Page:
Find number 1. This undated needle was made out of a pig fibula, thus necessitating minimal shaping. Indeed, a large part of the surface consists of the original surface of the bone. Where traces of manufacture are visible, they are due to a scraping and/or cutting motion. The needle is faceted in cross-section. The end of the needle is wide compared to the shaft and has a large drilled straight perforation. The needle was used for the processing of plant fibres.
Find number 153. This needle, dated to the Migration period, was made out of a pig fibula. The reverse of this needle is flared. The needle is partly hollow as the marrow cavity that transports blood through the bone is present in this needle, starting from the tip. The needle was shaped by scraping and/or cutting and in some areas the old bone surface is still visible. The needle was probably used on different materials.
Find number 1001. Also dating to the Merovingian period, this needle was made out of a pig fibula. The flared reverse side of the needle shows traces of manufacture by both scraping and polishing. The needle’s tip lower part mostly consists of spongeosum. The perforation is oblong in shape. The tip was probably also shaped but is unfortunately missing. The needle was used on plant fibres. The degree in which the wear traces have developed suggests that it was used for a shorter time than the other needles analysed.
Find number 1024. This needle, dating to the Merovingian period, was made out of a pig fibula. It is complete and faceted in cross-section. From halfway up the shaft it is rather flat with a slightly oblong, hourglass shaped eye. On one of the sides it is clearly visible that two holes were perforated very close to each other. They join into one perforation on the needle’s other side. The needle was shaped by scraping and/or cutting and was probably finished by polishing. The needle was probably used on plant fibres.
Find number 1065. This needle, dating to the Merovingian period, was made out of a long bone fragment of an unidentified mammal. It was shaped by scraping and/or cutting and finished by polishing. At the tip the tool is round in cross-section, whereas near the perforation it is flat in shape. The eye is hourglass shaped. On parts of the surface a greyish brown colour of unknown origin is visible on top of which there are use wear traces. The colour therefore seems to be part of the bone. The needle was used for processing plant fibres.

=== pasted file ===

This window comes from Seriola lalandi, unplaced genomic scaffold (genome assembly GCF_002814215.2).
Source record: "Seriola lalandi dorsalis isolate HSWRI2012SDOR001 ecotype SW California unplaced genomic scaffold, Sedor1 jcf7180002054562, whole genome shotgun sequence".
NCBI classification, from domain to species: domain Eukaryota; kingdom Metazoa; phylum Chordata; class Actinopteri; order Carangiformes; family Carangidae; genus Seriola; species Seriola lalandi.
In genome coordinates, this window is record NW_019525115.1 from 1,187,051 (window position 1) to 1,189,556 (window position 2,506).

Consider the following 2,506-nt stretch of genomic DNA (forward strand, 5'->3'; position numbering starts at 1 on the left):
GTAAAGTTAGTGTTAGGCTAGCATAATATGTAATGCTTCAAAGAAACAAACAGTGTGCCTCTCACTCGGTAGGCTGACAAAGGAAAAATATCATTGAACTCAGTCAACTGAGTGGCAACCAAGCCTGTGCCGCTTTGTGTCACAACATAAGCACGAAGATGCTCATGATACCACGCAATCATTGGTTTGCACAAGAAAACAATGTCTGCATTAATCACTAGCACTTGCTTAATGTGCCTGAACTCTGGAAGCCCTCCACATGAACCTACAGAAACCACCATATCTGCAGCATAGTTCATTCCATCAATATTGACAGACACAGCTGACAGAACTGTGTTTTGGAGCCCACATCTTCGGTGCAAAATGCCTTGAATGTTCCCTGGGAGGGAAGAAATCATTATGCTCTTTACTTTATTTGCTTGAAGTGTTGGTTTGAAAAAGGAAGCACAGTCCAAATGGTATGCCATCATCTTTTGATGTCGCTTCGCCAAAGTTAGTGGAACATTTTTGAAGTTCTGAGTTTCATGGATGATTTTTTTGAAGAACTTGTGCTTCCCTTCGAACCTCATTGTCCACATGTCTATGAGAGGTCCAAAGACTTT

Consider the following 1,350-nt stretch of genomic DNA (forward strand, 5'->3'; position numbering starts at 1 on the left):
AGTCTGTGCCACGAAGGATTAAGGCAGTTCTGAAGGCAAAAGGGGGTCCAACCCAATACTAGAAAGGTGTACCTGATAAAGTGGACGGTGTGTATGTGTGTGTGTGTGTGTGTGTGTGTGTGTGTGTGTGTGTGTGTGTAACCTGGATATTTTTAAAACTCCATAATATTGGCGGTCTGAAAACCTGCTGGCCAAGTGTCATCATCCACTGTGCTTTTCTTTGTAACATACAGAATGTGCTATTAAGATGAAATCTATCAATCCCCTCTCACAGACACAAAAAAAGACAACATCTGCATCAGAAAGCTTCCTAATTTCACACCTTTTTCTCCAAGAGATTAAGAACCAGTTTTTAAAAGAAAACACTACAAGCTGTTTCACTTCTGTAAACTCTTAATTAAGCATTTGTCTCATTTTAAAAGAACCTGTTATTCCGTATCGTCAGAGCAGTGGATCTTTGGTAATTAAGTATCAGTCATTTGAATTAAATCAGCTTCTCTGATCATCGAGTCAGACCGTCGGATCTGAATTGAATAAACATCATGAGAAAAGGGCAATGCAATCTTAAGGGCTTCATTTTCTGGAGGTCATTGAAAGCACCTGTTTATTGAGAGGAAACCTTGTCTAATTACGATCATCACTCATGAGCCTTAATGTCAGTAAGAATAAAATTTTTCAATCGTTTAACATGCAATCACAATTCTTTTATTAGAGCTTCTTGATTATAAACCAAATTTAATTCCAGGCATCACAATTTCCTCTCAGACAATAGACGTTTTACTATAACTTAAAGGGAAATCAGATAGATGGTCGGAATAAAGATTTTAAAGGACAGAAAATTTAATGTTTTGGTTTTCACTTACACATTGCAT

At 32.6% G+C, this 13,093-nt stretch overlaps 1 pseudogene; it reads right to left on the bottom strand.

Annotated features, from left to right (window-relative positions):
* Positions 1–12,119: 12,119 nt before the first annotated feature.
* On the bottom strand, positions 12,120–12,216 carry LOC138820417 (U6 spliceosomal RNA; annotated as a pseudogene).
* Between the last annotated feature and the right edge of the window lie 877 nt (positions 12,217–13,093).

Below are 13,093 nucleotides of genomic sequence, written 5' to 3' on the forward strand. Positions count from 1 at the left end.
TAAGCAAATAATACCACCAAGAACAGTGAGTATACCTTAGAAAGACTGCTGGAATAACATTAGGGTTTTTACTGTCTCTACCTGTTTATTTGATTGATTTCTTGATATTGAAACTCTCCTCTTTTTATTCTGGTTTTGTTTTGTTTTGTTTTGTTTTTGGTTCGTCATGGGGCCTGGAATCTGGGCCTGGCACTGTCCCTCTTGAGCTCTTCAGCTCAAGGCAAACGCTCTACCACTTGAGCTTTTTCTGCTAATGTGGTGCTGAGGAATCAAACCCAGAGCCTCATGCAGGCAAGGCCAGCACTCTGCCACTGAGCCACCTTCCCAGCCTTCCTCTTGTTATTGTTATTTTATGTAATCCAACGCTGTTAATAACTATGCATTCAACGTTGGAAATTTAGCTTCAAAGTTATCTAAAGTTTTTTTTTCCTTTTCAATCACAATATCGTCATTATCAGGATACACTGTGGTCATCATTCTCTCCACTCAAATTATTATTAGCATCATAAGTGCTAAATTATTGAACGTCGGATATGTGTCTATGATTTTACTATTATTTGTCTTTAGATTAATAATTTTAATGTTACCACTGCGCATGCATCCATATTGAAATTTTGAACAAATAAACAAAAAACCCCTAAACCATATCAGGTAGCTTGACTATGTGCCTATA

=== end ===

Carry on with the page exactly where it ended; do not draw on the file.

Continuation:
Find number 2650. This needle, dating to the Migration period and made out of a long bone fragment from an unidentified mammal, is very irregularly shaped by scraping and/or cutting. The perforation is slightly hourglass shaped and oblong. The needle seems to have been used on different materials. The wear traces indicate skin/leather, plant materials and possibly wool.
Find number 3453. This pin is dated to the Merovingian period. It was made out of a long bone fragment from an unidentified mammal. The pin is faceted in cross-section and was shaped by scraping and/or cutting. Some hack marks on the surface are indicative of some faults during this phase of the manufacturing process. The shaft shows traces that resemble the traces seen on an experiment used to sew hair. The traces on this archaeological tool are, however, a bit more greasy in appearance. The experiment was done on clean hair and it is possible that the traces on the archaeological tool represent oilier or dirtier hair. The circular shaped end of this pin shows traces that differ from those on the shaft. They are probably the result of frequent handling of this hair pin.
Find number 3869. This unidentified object dates to the Merovingian period and was made out of a bone fragment from an unidentified mammal. Although it appears straight, its shape is irregular. It is shaped by scraping and/or cutting the bone. The object displays traces of contact with hide over its entire surface. This suggests that the object was pulled through hide or skin. The reverse of the object is also rounded.
Find number 5528. This needle is dated to the Migration period. It was made out of a long bone from an unidentified mammal. The needle is completely flat, unlike the other needles in this study. The needle only displays traces from the final polishing phase of manufacture, remnants of the spongeosum are still visible. The perforation of this needle was made by placing two holes close to each other. The needle was used to work plant fibres.
Find number 5972. This pin dates to the Merovingian period and was made out of red deer antler. The pin is faceted in cross-section. These facets are the result of cutting or scraping this pin into shape. The entire surface displays traces of contact with wool. This pin was probably used as a fibula on a woollen garment.